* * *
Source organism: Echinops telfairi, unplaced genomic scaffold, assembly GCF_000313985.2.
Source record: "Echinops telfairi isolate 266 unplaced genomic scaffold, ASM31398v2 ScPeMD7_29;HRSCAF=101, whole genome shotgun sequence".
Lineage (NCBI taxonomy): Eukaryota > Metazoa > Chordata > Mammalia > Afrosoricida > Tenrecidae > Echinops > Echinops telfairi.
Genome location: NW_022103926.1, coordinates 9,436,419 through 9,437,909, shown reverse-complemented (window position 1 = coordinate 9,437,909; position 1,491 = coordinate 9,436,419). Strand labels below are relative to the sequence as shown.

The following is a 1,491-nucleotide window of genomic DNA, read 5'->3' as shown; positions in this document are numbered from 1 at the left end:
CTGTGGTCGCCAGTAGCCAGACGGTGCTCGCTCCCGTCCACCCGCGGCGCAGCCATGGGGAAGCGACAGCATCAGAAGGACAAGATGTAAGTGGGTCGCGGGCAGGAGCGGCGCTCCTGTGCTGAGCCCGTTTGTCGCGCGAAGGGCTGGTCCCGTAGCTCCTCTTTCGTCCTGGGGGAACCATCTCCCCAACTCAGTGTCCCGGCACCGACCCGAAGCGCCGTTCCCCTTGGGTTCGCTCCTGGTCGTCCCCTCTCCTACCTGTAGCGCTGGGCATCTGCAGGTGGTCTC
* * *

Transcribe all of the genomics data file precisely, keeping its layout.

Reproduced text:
Source organism: Echinops telfairi, unplaced genomic scaffold, assembly GCF_000313985.2.
Source record: "Echinops telfairi isolate 266 unplaced genomic scaffold, ASM31398v2 ScPeMD7_29;HRSCAF=101, whole genome shotgun sequence".
Lineage (NCBI taxonomy): Eukaryota > Metazoa > Chordata > Mammalia > Afrosoricida > Tenrecidae > Echinops > Echinops telfairi.
Genome location: NW_022103926.1, coordinates 9,436,419 through 9,437,909, shown reverse-complemented (window position 1 = coordinate 9,437,909; position 1,491 = coordinate 9,436,419). Strand labels below are relative to the sequence as shown.

The following is a 1,491-nucleotide window of genomic DNA, read 5'->3' as shown; positions in this document are numbered from 1 at the left end:
CTGTGGTCGCCAGTAGCCAGACGGTGCTCGCTCCCGTCCACCCGCGGCGCAGCCATGGGGAAGCGACAGCATCAGAAGGACAAGATGTAAGTGGGTCGCGGGCAGGAGCGGCGCTCCTGTGCTGAGCCCGTTTGTCGCGCGAAGGGCTGGTCCCGTAGCTCCTCTTTCGTCCTGGGGGAACCATCTCCCCAACTCAGTGTCCCGGCACCGACCCGAAGCGCCGTTCCCCTTGGGTTCGCTCCTGGTCGTCCCCTCTCCTACCTGTAGCGCTGGGCATCTGCAGGTGGTCTC